Why did you choose to attend The Ohio State University?
For a rural Ohio kid at that time, there was no other place to consider! However, I never planned to go to college. As a high school agricultural science student, one of my agricultural science teachers brought me to campus. He told me I needed to be a high school agricultural science teacher and I needed to go to Ohio State. As a first-generation college student, my agricultural science teacher was a pseudo-parent in the college conversation. He showed me how to navigate the necessary college entry processes.

How did your education at Ohio State influence your choice of career or your career path?
My education at The Ohio State University prepared me to have the confidence I needed to be a 23 year old, accepting the opportunity to re-open a high school agricultural science program that had been closed.

What were you involved in as an Ohio State student?
As an Ohio State student, I embraced everything the college and department had to offer! I worked for the department as a work-study student for three years and I worked for Extension my senior year both before and after student teaching. I was fortunate to serve as president of the Agricultural Education Society, secretary of the CFAES Student Council (CAHENR at the time!), Little I Queen in Saddle and Sirloin Club, and a Little Sis in Alpha Zeta Fraternity (now FarmHouse).

What classes did you enjoy the most while at Ohio State?
I enjoyed the entire curriculum that was required to complete an agricultural education degree and to acquire an Ohio teaching license.  From my educational psychology classes to my animal nutrition class, I appreciated the knowledge the classes were providing in preparation for my career objective. I most loved, however, EVERY class in the Department of Agricultural Education and the professors who taught them: Dr. Newcomb, Dr. Knight, Dr. Hedges, Dr. Henderson, Dr. Starling, Dr. Boucher, Dr. Rossetti and Dr. Ray Miller were highly influential. In addition, during my MS and PhD courses in the department, I was influenced by Dr. Warmbrod, Dr. Barrick, Dr. Blannie Bowen, Dr. Budke, Dr. McCracken, Dr. Larry Miller, Dr. Paulson, Dr. VanTilburg-Norland, Dr. Agunga, Dr. Gliem and Dr. McCaslin. The graduate assistants, at that time, and forever in this department, play a significant role in the preparation of our students…that was very true for me.  Of course, given that my favorite class I teach today is Methods of Teaching, it is no surprise that my all-time favorite class was Methods of Teaching with Dr. Newcomb.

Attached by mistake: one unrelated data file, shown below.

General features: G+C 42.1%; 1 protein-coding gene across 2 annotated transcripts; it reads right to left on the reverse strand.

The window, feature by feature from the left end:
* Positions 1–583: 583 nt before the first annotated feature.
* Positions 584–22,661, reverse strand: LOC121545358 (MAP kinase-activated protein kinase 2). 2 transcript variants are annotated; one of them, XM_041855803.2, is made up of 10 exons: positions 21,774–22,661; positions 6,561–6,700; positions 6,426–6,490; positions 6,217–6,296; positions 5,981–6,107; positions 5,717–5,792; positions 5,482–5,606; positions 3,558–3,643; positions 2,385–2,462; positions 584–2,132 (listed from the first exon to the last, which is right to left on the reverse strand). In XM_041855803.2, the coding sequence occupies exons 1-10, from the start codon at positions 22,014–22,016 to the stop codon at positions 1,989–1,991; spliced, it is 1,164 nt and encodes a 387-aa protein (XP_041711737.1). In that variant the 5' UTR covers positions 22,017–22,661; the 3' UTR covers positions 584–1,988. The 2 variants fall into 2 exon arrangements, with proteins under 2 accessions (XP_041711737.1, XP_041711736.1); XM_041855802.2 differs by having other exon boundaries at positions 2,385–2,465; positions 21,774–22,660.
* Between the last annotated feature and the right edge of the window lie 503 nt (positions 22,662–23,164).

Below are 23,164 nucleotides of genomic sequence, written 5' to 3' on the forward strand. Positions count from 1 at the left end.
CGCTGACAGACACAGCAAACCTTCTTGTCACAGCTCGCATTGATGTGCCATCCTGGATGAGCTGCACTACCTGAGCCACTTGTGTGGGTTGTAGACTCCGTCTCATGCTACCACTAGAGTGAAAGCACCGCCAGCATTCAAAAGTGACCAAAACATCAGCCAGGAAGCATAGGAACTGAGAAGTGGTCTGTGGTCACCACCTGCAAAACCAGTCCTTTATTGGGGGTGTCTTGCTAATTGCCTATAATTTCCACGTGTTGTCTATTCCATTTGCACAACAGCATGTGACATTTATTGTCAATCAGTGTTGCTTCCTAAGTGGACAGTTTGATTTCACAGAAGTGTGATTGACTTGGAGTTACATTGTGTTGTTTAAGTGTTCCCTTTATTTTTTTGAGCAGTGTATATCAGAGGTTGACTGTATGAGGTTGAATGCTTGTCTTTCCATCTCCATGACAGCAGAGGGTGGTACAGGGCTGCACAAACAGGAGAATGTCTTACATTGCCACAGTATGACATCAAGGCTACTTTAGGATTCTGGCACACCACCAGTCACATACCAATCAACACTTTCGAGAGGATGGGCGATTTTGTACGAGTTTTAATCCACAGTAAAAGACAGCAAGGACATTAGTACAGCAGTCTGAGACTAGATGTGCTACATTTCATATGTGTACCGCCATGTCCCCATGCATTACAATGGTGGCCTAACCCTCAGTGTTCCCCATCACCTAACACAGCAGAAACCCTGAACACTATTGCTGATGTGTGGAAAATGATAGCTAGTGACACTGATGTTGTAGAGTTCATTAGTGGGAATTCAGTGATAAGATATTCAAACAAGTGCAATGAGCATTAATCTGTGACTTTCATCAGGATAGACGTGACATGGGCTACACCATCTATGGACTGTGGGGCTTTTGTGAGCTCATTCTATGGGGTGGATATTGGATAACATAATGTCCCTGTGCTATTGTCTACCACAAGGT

Did a faculty member have a specific impact on your time at Ohio State?
As stated in a previous question, I am professionally a genetic make-up of every professor, graduate assistant, and staff member in this department from 1978 to today. However, I believe that most of us who have earned a PhD might say that our major professor influenced our thinking for a life-time; my major professor was Dr. Newcomb.

What is your favorite Ohio State memory?
Outside of room 246 Ag Admin, Dr. Knight introduced me to Pat Whittington. The rest is history!

What was your first job following your undergraduate education?
I was the high school agricultural science teacher at Wellington High School in Loraine County.

For what schools, companies and/or organizations have you worked throughout your career and what were your responsibilities in those positions?

Wellington High School
The University of Idaho
The Pennsylvania State University
The Ohio State University.

Share the honors and awards you have been presented during your career.